All healthcare providers probably feel like they’re in unknown territory right now, but Allison Rickher is just about as prepared as a 28-year-old on the frontlines can be.
As a student in Wingate’s Physician Assistant Studies program, Rickher accompanied Dr. Roy Blank, the program’s medical director, on a medical mission to Nicaragua, during the Zika-virus outbreak. The trip provided training that Rickher is leaning on now as she tests patients for COVID-19 at a Novant drive-up facility in Matthews.
“That was an incredible, incredible trip,” Rickher says of her weeklong stay in Central America. “I did things on that trip that I wouldn’t have had the confidence to do in the States, because it was just true medicine. I mean, just like me and the patient and we’re trying to figure out what to do to make you better.”
Rickher, a two-time Wingate grad (undergraduate 2014, PA 2016), has her hands full these days. She normally works as a physician assistant at First Charlotte Physicians in Matthews. But after the coronavirus outbreak became a pandemic and really started taking hold in the United States, Novant opened a makeshift clinic in a strip mall in Matthews and asked for volunteers.
Rickher mulled it over, and when Novant asked a second time, Rickher raised her hand. She’s been at the clinic, doing car-side exams, since March 23.
“I don’t have children. I’m thankfully very healthy. I’m young,” she says. “I felt that I could go and work at a place like this and not have a huge impact on other people. I don’t have to go home to young children. I don’t have any health conditions that put me at increased risk. So I thought, Why don’t I go, as opposed to having someone forced to go who has health risks and concerns?”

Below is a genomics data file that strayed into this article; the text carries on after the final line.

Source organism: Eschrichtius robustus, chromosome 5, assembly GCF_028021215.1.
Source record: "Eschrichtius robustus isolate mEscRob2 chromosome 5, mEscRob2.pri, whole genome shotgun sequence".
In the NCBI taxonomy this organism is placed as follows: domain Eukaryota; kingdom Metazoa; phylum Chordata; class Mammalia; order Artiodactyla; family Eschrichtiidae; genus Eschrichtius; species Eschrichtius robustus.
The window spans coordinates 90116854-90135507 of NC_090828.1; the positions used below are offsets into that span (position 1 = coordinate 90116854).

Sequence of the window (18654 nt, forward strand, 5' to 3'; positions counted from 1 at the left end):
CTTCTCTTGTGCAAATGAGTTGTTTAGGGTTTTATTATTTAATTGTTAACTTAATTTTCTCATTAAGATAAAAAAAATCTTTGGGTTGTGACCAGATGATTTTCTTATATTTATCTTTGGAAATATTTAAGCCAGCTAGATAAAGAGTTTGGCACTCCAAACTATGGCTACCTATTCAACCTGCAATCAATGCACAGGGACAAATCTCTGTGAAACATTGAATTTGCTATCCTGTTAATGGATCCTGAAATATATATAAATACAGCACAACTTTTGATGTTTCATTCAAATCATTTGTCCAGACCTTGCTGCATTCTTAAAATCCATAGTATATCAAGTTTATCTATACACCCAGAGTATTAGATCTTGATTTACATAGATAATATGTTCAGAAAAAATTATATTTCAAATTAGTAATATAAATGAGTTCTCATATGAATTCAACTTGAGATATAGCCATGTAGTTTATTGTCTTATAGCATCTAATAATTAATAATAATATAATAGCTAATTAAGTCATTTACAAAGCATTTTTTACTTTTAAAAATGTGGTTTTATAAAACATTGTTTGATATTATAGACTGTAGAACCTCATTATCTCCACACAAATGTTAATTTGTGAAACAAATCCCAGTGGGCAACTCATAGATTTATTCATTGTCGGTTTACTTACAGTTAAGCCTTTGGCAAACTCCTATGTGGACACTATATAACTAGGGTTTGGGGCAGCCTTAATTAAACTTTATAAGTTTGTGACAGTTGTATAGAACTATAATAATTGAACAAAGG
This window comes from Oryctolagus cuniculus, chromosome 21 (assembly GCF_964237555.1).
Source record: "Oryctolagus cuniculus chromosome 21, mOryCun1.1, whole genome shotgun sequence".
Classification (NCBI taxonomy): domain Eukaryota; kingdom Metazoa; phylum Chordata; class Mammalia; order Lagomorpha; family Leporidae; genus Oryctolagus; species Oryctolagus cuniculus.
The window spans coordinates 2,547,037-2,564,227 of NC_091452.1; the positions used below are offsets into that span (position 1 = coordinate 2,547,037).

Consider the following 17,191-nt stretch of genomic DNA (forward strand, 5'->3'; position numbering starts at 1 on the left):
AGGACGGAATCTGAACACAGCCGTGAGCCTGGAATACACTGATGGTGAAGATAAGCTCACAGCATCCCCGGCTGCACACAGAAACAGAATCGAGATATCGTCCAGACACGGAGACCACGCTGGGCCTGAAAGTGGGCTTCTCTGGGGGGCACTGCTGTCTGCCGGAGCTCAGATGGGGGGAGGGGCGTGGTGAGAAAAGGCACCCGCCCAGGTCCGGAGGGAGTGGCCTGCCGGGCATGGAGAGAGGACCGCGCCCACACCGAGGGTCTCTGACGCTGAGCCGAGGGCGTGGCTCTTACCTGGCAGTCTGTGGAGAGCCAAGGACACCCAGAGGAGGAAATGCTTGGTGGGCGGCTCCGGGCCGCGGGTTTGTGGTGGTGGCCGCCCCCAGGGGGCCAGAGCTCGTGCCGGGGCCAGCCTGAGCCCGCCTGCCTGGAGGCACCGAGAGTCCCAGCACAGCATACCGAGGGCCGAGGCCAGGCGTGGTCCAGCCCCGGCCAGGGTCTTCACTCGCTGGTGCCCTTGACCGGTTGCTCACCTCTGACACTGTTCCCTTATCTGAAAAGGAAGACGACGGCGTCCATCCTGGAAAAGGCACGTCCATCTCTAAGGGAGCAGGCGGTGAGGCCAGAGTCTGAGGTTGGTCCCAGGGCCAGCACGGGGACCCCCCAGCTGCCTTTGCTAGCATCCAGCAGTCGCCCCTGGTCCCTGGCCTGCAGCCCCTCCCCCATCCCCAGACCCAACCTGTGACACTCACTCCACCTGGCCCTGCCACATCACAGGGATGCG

Rickher and the doctors, nurses and other PAs at the clinic work banking-hours shifts every day, testing patients in their cars and bringing the sicker ones inside for more-extensive examinations if necessary.
Rickher says that initially, when the clinic offered only drive-up service, she and her colleagues tested about 200 people per day. That’s down to 40-50 now.
No matter the volume, it’s arduous. Rickher says she sees seven to 10 patients a day. The car-side exams take about 10 minutes and include a swab plus a check of vital signs. She has patients wait for their results, which are back in 20 to 30 minutes. If someone’s having trouble breathing, she might recommend they come in for an X-ray. Rickher has encountered plenty of COVID-19-positive patients, and a few of them have been taken to the hospital by ambulance.
And she answers question after question all day. How can I reduce my chance of passing this on to someone else? How will I know that I can go back out into society? How can I keep my family members safe? And perhaps the most common one: I’ve been very safe. How did I get this?
“No one’s perfect,” Rickher says. “You’re going to forget to do something one time or you’re going to cross-contaminate and not realize you cross-contaminated. We’re just educating people on that.”
Through it all, she’s covered head to toe, with her face getting three layers of covering. Wearing two masks plus a face shield makes it hard to breathe and to communicate, and every layer increases her body temperature. Luckily, this spring hasn’t been overly hot, but even so, Rickher says, “you just sweat the whole day.”
“I think all of us would say we’re absolutely exhausted at the end of the day,” she says. “I definitely fall asleep on the couch at like 8:30.”
Rickher was a standout volleyball player at Weddington High School, the player of the year in the Southern Carolina Conference. Still, she knew it would be difficult getting playing time at a Division I school and thought she had put her athletic career behind her when she was contacted by Shelton Collier, Wingate’s volleyball coach.
He persuaded Rickher to visit the University. She was blown away.